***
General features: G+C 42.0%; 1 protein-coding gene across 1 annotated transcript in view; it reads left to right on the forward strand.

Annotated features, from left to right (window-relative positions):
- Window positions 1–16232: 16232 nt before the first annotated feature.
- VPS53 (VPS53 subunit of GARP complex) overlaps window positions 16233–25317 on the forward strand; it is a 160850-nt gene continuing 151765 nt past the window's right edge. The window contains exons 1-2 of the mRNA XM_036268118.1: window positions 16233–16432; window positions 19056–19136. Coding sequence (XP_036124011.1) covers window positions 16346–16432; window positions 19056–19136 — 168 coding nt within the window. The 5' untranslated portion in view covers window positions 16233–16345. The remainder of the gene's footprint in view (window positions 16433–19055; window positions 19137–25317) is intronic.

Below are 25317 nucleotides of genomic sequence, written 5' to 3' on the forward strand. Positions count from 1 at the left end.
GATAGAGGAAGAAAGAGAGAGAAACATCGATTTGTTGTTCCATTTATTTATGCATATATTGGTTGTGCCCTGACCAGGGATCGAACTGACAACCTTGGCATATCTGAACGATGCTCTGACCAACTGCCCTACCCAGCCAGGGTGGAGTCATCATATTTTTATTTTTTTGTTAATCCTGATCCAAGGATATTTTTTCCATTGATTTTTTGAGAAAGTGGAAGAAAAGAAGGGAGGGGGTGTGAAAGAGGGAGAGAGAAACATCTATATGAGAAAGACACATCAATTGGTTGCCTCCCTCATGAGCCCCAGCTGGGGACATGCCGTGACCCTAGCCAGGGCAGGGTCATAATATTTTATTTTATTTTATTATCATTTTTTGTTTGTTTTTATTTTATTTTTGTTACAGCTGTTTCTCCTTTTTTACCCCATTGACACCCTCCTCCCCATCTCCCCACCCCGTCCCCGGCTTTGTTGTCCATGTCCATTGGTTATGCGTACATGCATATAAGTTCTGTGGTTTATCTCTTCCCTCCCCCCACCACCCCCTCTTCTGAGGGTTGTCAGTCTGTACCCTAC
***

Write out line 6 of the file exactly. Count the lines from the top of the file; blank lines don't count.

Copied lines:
GATAGAGGAAGAAAGAGAGAGAAACATCGATTTGTTGTTCCATTTATTTATGCATATATTGGTTGTGCCCTGACCAGGGATCGAACTGACAACCTTGGCATATCTGAACGATGCTCTGACCAACTGCCCTACCCAGCCAGGGTGGAGTCATCATATTTTTATTTTTTTGTTAATCCTGATCCAAGGATATTTTTTCCATTGATTTTTTGAGAAAGTGGAAGAAAAGAAGGGAGGGGGTGTGAAAGAGGGAGAGAGAAACATCTATATGAGAAAGACACATCAATTGGTTGCCTCCCTCATGAGCCCCAGCTGGGGACATGCCGTGACCCTAGCCAGGGCAGGGTCATAATATTTTATTTTATTTTATTATCATTTTTTGTTTGTTTTTATTTTATTTTTGTTACAGCTGTTTCTCCTTTTTTACCCCATTGACACCCTCCTCCCCATCTCCCCACCCCGTCCCCGGCTTTGTTGTCCATGTCCATTGGTTATGCGTACATGCATATAAGTTCTGTGGTTTATCTCTTCCCTCCCCCCACCACCCCCTCTTCTGAGGGTTGTCAGTCTGTACCCTAC